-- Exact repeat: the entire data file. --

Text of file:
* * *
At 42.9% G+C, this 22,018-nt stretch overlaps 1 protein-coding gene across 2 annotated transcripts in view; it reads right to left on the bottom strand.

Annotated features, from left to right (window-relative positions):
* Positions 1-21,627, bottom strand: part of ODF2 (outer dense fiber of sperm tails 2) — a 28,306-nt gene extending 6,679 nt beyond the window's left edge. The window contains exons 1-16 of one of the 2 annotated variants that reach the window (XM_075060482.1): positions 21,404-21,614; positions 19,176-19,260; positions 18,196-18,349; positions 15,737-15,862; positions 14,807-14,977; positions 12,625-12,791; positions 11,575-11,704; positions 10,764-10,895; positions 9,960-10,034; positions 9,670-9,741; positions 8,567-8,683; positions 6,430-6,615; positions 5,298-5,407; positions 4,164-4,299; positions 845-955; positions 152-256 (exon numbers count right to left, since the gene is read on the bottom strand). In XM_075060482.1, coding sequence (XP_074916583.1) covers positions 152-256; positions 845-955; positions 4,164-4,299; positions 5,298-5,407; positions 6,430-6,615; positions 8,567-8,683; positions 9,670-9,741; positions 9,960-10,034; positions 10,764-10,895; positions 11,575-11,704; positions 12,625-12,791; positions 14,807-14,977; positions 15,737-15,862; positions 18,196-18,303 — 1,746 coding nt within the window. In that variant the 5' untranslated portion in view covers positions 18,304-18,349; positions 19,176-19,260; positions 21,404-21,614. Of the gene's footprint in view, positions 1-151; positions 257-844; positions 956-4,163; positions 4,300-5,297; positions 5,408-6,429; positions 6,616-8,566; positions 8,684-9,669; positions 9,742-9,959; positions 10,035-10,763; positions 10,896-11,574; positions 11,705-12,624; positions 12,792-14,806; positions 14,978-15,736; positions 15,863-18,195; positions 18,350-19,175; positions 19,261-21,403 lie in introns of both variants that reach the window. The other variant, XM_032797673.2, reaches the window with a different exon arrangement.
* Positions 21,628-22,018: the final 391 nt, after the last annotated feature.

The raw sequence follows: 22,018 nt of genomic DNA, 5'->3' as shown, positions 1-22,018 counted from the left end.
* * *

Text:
At 42.9% G+C, this 22,018-nt stretch overlaps 1 protein-coding gene across 2 annotated transcripts in view; it reads right to left on the bottom strand.

Annotated features, from left to right (window-relative positions):
* Positions 1-21,627, bottom strand: part of ODF2 (outer dense fiber of sperm tails 2) — a 28,306-nt gene extending 6,679 nt beyond the window's left edge. The window contains exons 1-16 of one of the 2 annotated variants that reach the window (XM_075060482.1): positions 21,404-21,614; positions 19,176-19,260; positions 18,196-18,349; positions 15,737-15,862; positions 14,807-14,977; positions 12,625-12,791; positions 11,575-11,704; positions 10,764-10,895; positions 9,960-10,034; positions 9,670-9,741; positions 8,567-8,683; positions 6,430-6,615; positions 5,298-5,407; positions 4,164-4,299; positions 845-955; positions 152-256 (exon numbers count right to left, since the gene is read on the bottom strand). In XM_075060482.1, coding sequence (XP_074916583.1) covers positions 152-256; positions 845-955; positions 4,164-4,299; positions 5,298-5,407; positions 6,430-6,615; positions 8,567-8,683; positions 9,670-9,741; positions 9,960-10,034; positions 10,764-10,895; positions 11,575-11,704; positions 12,625-12,791; positions 14,807-14,977; positions 15,737-15,862; positions 18,196-18,303 — 1,746 coding nt within the window. In that variant the 5' untranslated portion in view covers positions 18,304-18,349; positions 19,176-19,260; positions 21,404-21,614. Of the gene's footprint in view, positions 1-151; positions 257-844; positions 956-4,163; positions 4,300-5,297; positions 5,408-6,429; positions 6,616-8,566; positions 8,684-9,669; positions 9,742-9,959; positions 10,035-10,763; positions 10,896-11,574; positions 11,705-12,624; positions 12,792-14,806; positions 14,978-15,736; positions 15,863-18,195; positions 18,350-19,175; positions 19,261-21,403 lie in introns of both variants that reach the window. The other variant, XM_032797673.2, reaches the window with a different exon arrangement.
* Positions 21,628-22,018: the final 391 nt, after the last annotated feature.

The raw sequence follows: 22,018 nt of genomic DNA, 5'->3' as shown, positions 1-22,018 counted from the left end.